This week’s Gospel reading (Matt 3:1-12) is a classic Advent text. This is the story of John the Baptist out in the wilderness, wearing clothing of camel’s hair and eating locusts no less, baptizing believers in the river Jordan. This text offers some interesting insights into what we can and should expect as followers of Jesus. It is, of course, an excellent time to think about this as it is the beginning of a new church calendar year and as we prepare to commemorate the human arrival of our Savior, Jesus Christ.
John, as is clear by the text is literally out in the wilderness by the river Jordan, likely in Judea by the Dead Sea. He is removed geographically from the existing power structure in Jerusalem. He is equally removed religiously and spiritually from this power structure and indeed from the rest of the world and its values. He is wearing strange clothing, he is living remotely and most threateningly to the religious power structure, he is offering baptism and forgiveness outside of the temple establishment. He is offering people a direct path to God that does not need an earthly intermediary. Seems like a bit of a foreshadowing of Luther’s view of the Roman Catholic church. It is no wonder John eventually loses his head; the way Luther would have if they could have caught him.
It is the rejection of the world’s values, represented by the wilderness, that seems most instructive to us today. We too are to reject the upside-down values of this world and instead to repent (which means to turn around) and move toward God and embrace the kind of life He would have us live. The kind of life exemplified by Jesus Himself. This will put us outside the “real world” and in a similar kind of wilderness as John was in, even if we don’t go so far as to wear camel’s hair clothing and eat locusts.
We are continually called to repentance and rejection of the world and its values in favor of the “wilderness” even if we are lifelong Christians. As John sternly warns the Jews in attendance: “Do not presume to say to yourselves, ‘We have Abraham as our ancestor’”. That is to say, just because we have a heritage of faith, we can take it all for granted. John reminds us that we can never take that for granted. To take it for granted runs the risk of breaking off that relationship with God and he starkly warns of the consequences of this sad state of affairs in verse 12.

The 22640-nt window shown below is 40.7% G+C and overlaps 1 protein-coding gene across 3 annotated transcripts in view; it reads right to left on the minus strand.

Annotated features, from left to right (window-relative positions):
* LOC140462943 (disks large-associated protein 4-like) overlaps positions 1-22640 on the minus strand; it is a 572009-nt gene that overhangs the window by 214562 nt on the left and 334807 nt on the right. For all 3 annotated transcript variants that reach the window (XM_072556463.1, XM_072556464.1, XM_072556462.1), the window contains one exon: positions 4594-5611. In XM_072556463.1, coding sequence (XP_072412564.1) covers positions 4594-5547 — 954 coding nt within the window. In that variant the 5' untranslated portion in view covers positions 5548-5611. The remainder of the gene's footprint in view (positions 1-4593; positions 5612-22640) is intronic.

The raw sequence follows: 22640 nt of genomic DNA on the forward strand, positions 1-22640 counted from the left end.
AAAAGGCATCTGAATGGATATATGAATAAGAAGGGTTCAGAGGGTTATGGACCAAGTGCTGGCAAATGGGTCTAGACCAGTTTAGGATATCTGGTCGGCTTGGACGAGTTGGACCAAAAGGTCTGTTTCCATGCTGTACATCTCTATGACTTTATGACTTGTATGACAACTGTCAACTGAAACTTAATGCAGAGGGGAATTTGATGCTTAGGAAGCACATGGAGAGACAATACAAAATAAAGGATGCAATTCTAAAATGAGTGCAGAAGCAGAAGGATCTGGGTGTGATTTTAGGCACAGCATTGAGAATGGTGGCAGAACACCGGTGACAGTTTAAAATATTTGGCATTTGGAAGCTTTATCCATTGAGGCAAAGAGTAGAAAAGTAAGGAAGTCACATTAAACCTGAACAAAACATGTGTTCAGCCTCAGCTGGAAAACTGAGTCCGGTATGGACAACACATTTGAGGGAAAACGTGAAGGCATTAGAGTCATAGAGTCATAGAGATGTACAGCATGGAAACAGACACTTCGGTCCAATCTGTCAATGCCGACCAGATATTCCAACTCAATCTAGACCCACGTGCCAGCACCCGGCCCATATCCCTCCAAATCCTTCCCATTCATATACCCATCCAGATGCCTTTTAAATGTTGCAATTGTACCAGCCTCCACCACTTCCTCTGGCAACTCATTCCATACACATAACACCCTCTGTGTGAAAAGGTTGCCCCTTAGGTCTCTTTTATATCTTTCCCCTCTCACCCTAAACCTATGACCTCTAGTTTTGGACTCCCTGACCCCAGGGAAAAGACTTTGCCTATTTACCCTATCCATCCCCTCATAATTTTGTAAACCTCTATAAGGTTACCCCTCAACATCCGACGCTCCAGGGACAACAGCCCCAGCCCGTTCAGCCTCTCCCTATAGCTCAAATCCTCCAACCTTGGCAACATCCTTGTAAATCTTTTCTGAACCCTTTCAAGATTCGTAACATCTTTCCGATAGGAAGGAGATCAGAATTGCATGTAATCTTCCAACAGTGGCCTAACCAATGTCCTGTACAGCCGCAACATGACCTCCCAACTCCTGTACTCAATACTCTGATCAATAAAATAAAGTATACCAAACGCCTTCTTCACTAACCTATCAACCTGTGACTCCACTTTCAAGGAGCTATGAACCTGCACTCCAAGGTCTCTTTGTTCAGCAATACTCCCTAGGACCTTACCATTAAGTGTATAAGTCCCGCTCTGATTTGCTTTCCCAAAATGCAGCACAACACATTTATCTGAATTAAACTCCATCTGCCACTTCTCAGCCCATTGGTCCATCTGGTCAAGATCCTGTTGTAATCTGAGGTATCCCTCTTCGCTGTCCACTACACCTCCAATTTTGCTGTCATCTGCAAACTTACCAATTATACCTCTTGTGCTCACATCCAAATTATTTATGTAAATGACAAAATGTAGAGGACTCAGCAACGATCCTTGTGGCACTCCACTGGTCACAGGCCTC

What then does this mean? I think we already know the answer to that. We are to love one another as God loves us. We are to treat others as we would have them treat us. We will with all that we are and everything that we do reflect and witness God’s love for His people by living as Jesus taught us; with radical love and forgiveness. This means embracing peace and mercy, even when the world will try to tell you who to fear and who to hate. As I have previously written, reasonable people can and should disagree about what this means at a practical level. What we should never disagree on is that Jesus is to be our lodestar and our exemplar in all that we try to do. Yes, we will fall down, yes, we will often succumb to the siren song of this world and its temptations. This just means we are human and in need of the forgiveness that is ours if we are truly penitent. It means, however, that we are to orient ourselves toward God through Christ in faith in order to accept the gift of eternal life that God offers to us. It is also a reminder that this attitude may very well cost us in terms of our relationship with those who are of this world. That is sadly what is meant by bearing a cross on behalf of the Gospel.
However, the other salient point that this week’s text offers to us is a most hopeful one; that the faithful will find God and they will find one another. Equally uplifting is that those seeking faith will find their way to this wilderness as well. In verse 5 the text gives us this: “Then the people of Jerusalem and all Judea were going out to him, and all the region along the Jordan”. As reviled as John was and as far out into the wilderness, both physically and spiritually as he was, the people still found their way to him. It does not matter whether this is only a few or a majority of the people. Frankly, it does not matter whether or not we ever have a majority. I have long suspected that God has never expected a majority but that He is rather more interested in the remnant. This seems likely from Luke 17:11-19 where Jesus heals ten lepers but only one turns around to offer thanks. Maybe God is going to offer universal salvation, I don’t know, no one does. This is God’s business. Our role is to live our lives in thanks to the gift of salvation through Christ and to do our level best to live that out in both our proclamation and our service. That is all we can do. Verse 5 offers us the hope that in doing this we will find one another, and we will find those who can shepherd us toward God and that the seekers will find faith in the wilderness as well.
So, as we prepare for the commemoration of the earthly presence of God’s son Jesus the Christ; embrace life in the “wilderness”, regardless of how the rest of the world reacts. More importantly know that the faithful and the seekers will find us in that wilderness and there will find a relationship with a God that wants access to all of our lives now and forever. Now that’s a Christmas gift that keeps on giving!
Praise Be to God